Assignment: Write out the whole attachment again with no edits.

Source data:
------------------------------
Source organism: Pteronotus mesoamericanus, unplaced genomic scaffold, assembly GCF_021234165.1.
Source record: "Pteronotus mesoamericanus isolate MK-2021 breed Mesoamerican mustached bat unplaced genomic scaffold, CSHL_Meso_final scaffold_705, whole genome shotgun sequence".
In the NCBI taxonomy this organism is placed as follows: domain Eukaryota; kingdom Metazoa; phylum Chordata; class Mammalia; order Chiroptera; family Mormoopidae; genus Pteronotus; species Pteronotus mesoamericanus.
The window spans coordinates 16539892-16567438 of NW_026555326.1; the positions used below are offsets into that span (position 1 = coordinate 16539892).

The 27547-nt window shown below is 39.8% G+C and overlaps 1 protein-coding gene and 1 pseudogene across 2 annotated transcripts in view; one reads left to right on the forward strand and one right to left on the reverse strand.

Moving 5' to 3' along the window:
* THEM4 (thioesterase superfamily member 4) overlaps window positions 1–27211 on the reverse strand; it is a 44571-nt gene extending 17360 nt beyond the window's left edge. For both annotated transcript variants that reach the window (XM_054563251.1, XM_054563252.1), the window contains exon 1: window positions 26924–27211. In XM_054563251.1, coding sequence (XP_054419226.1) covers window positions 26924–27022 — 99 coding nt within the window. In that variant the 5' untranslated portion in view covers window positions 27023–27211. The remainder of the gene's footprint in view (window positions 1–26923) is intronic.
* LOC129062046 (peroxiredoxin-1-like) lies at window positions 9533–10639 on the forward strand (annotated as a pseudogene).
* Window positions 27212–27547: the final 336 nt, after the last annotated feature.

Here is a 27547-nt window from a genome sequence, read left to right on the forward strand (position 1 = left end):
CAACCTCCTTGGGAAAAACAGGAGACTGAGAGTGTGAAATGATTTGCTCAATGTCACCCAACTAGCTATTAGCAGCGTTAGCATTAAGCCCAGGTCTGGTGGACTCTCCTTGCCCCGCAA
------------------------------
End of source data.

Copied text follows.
Source organism: Pteronotus mesoamericanus, unplaced genomic scaffold, assembly GCF_021234165.1.
Source record: "Pteronotus mesoamericanus isolate MK-2021 breed Mesoamerican mustached bat unplaced genomic scaffold, CSHL_Meso_final scaffold_705, whole genome shotgun sequence".
In the NCBI taxonomy this organism is placed as follows: domain Eukaryota; kingdom Metazoa; phylum Chordata; class Mammalia; order Chiroptera; family Mormoopidae; genus Pteronotus; species Pteronotus mesoamericanus.
The window spans coordinates 16539892-16567438 of NW_026555326.1; the positions used below are offsets into that span (position 1 = coordinate 16539892).

The 27547-nt window shown below is 39.8% G+C and overlaps 1 protein-coding gene and 1 pseudogene across 2 annotated transcripts in view; one reads left to right on the forward strand and one right to left on the reverse strand.

Moving 5' to 3' along the window:
* THEM4 (thioesterase superfamily member 4) overlaps window positions 1–27211 on the reverse strand; it is a 44571-nt gene extending 17360 nt beyond the window's left edge. For both annotated transcript variants that reach the window (XM_054563251.1, XM_054563252.1), the window contains exon 1: window positions 26924–27211. In XM_054563251.1, coding sequence (XP_054419226.1) covers window positions 26924–27022 — 99 coding nt within the window. In that variant the 5' untranslated portion in view covers window positions 27023–27211. The remainder of the gene's footprint in view (window positions 1–26923) is intronic.
* LOC129062046 (peroxiredoxin-1-like) lies at window positions 9533–10639 on the forward strand (annotated as a pseudogene).
* Window positions 27212–27547: the final 336 nt, after the last annotated feature.

Here is a 27547-nt window from a genome sequence, read left to right on the forward strand (position 1 = left end):
CAACCTCCTTGGGAAAAACAGGAGACTGAGAGTGTGAAATGATTTGCTCAATGTCACCCAACTAGCTATTAGCAGCGTTAGCATTAAGCCCAGGTCTGGTGGACTCTCCTTGCCCCGCAA